A left turn on Main Street took you past the blacksmith shop operated in the early 1890’s by Samuel Humbird.


The next building was Pearcy’s general store and post office. Part of the old building is still standing. The front half of the store has been removed and the interior remodeled. The roof line has been changed. It is now being used as a barn.

When the store was first built it was a large two story building with a basement. The front part of the building extended almost to the road. There were large glass windows across the front.

The main floor of the store had very high ceilings and so the "goods" on the top shelves could be reached, a ladder glided along on a track.

The upstairs was used at one time as the Pearcy’s living quarters. Later it was used as the head quarters and practice room for the famous Thornfield cornet band, directed by W. H. Beals.

The upstairs was also used as a voting place and years later, in the 1930’s, after the old school was torn down, was used for class rooms while the new school was being built.

Pearcy got supplies for his store from the railhead at Chadwick. The haulers taking produce to Chadwick and bringing supplies back on the return trip, traveled the old Salt Road.

There were many good haulers through the years. Among them was George Graves, who also operated the mill for a time and who was the grandfather of Sherwood Graves of Theodosia, and J. C. Howerton, the grandfather of Marvin Murray who operates the filling station at Thornfield. Mr. Murray recalled his grandfather telling that the trips to Chadwick and back sometimes took several days according to the size of the load and the condition of the road. The road was always rough, not much more than a trail. Mr. Howerton’s load into Chadwick was often eggs, which he packed in bran to keep them from breaking.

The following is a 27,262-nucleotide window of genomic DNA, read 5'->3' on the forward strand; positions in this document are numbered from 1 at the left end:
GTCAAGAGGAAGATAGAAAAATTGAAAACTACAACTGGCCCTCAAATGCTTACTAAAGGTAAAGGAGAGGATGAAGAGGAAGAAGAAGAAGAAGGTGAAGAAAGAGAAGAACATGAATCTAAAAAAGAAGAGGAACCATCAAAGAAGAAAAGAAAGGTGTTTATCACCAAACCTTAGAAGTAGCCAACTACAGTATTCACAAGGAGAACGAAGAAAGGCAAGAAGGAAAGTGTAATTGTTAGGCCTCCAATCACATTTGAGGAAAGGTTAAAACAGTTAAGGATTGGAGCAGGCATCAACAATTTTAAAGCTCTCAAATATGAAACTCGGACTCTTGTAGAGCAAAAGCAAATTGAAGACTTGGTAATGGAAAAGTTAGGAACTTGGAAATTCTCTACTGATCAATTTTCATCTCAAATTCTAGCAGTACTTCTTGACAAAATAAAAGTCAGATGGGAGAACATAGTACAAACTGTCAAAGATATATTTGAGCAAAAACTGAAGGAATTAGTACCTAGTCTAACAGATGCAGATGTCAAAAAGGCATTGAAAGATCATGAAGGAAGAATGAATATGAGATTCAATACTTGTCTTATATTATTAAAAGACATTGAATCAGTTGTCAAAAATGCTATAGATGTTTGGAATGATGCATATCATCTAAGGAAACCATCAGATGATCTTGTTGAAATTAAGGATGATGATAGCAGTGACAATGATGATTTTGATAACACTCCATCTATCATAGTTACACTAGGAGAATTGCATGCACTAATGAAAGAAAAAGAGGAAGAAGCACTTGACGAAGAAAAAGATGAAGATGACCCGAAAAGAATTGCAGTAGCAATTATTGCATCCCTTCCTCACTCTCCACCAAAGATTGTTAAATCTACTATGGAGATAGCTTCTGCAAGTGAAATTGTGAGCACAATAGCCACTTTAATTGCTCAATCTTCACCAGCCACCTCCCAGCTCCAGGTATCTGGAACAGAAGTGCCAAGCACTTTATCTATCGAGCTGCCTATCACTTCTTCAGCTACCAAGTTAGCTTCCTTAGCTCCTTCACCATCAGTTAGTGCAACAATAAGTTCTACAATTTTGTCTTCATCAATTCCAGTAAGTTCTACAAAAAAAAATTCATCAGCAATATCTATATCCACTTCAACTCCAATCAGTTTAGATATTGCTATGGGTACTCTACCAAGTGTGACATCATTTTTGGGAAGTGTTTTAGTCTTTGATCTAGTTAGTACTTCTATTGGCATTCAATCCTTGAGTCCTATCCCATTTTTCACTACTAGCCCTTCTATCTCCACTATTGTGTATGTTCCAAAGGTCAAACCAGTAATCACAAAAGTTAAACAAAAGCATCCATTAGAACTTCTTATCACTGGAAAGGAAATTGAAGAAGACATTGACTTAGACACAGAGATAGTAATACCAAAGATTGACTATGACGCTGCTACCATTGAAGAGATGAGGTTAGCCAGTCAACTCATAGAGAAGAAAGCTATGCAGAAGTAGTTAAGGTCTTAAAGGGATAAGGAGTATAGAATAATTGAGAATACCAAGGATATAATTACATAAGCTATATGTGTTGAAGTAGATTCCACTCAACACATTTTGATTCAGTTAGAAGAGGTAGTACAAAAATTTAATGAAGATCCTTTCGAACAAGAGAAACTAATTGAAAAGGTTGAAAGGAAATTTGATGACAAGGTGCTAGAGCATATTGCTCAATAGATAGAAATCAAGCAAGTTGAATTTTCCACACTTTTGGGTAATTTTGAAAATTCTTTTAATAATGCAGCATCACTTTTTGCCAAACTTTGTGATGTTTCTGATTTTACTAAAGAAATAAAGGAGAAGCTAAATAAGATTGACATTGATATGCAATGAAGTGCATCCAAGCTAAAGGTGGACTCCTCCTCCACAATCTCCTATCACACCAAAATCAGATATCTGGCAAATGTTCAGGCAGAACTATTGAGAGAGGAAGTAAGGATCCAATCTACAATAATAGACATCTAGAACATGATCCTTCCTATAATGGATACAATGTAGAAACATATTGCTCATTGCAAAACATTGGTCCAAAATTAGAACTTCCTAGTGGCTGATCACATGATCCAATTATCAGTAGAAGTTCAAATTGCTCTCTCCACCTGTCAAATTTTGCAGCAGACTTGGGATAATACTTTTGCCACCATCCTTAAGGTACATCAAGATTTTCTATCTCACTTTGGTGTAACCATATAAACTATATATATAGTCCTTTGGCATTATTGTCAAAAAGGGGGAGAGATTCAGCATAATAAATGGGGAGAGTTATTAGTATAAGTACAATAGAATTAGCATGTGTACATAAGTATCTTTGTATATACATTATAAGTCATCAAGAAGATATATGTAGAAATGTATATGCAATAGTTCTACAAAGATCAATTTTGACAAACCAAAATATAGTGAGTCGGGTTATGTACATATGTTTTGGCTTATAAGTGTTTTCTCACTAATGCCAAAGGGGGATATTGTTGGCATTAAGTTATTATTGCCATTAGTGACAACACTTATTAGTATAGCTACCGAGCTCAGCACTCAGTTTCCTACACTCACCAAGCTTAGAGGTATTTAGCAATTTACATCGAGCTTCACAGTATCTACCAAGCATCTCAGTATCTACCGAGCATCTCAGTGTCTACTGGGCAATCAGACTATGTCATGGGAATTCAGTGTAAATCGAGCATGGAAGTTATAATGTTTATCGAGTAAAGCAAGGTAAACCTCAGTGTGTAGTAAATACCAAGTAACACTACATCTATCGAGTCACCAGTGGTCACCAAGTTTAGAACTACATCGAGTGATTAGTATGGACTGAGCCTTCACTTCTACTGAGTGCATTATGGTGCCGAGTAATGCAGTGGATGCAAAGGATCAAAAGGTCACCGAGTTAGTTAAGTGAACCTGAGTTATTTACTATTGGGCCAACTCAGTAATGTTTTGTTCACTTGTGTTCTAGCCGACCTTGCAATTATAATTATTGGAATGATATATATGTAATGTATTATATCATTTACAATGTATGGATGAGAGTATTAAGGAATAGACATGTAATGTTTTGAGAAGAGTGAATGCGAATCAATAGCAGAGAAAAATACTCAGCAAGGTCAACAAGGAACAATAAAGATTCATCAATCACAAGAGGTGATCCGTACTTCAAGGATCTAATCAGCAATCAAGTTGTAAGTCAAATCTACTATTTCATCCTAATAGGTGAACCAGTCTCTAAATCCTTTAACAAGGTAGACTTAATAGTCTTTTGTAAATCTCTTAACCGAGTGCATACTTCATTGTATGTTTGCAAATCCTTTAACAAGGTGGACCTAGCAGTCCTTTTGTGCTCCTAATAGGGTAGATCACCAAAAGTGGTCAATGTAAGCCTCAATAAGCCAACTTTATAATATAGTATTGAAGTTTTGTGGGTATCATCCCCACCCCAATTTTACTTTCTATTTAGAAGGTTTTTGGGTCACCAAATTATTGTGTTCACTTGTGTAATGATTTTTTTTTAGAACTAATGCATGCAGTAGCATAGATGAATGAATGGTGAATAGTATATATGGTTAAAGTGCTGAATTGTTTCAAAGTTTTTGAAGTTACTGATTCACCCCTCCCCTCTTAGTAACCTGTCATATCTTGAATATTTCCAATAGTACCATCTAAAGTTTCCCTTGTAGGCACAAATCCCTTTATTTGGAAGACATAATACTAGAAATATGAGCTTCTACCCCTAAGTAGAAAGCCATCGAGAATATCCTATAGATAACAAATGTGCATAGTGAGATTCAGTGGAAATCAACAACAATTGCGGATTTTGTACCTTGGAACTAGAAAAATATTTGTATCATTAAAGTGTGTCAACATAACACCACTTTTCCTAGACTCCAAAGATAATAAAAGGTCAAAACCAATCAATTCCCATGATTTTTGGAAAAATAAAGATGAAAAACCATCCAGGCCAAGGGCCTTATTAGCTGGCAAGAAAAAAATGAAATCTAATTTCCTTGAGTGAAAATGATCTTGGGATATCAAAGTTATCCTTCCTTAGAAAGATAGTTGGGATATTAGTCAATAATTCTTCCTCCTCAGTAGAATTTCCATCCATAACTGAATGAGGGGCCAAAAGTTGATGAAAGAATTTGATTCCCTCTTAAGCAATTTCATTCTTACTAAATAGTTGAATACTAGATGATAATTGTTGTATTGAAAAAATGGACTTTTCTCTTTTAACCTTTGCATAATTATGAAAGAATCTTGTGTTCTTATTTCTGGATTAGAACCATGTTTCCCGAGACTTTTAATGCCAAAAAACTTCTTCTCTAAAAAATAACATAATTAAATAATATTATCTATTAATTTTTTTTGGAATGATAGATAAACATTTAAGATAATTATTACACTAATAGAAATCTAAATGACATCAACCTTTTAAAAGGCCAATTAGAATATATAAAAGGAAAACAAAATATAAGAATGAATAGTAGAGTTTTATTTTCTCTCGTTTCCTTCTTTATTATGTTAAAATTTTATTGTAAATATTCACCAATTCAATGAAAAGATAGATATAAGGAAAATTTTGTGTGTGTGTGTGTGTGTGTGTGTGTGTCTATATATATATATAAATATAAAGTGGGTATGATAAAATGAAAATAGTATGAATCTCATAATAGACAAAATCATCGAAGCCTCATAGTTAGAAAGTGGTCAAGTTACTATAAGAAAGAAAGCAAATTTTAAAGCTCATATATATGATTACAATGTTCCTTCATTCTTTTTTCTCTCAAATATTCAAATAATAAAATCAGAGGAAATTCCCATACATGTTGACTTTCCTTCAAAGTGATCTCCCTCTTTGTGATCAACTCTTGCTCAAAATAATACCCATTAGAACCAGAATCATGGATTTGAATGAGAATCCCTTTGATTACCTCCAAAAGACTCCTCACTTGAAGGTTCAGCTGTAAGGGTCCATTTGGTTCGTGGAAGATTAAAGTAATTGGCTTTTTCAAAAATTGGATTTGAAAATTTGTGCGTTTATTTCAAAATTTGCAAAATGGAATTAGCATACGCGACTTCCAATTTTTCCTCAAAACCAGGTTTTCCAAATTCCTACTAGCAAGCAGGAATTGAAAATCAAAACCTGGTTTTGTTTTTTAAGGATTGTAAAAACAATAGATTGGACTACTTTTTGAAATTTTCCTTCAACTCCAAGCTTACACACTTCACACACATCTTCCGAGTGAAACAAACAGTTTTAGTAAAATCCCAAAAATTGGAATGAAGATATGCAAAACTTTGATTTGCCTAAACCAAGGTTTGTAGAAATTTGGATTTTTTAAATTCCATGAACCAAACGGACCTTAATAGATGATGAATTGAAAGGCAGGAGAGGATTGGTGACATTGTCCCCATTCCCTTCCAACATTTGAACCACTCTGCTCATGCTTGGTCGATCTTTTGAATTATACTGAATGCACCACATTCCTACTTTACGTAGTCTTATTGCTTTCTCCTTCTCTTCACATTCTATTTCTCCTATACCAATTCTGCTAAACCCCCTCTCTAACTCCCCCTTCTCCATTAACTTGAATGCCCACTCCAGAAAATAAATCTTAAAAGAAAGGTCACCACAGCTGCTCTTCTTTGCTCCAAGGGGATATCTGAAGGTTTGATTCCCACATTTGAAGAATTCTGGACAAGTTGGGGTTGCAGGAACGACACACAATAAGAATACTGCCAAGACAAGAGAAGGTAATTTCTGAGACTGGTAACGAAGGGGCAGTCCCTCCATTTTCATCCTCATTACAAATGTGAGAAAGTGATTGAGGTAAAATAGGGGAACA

The Pearcy store was the gathering place for the community. It not only housed the post office but also had the largest stock of merchandise of any store for miles around.


Next to the store can be seen the foundation of the old ice house. This too was owned by George Pearcy. During the winter ice was chopped from ponds and creeks and stored, packed in hay or sawdust, for summer use.



Across the street from the store stood the Pearcy home. The house has been torn down but the foundations can still be seen.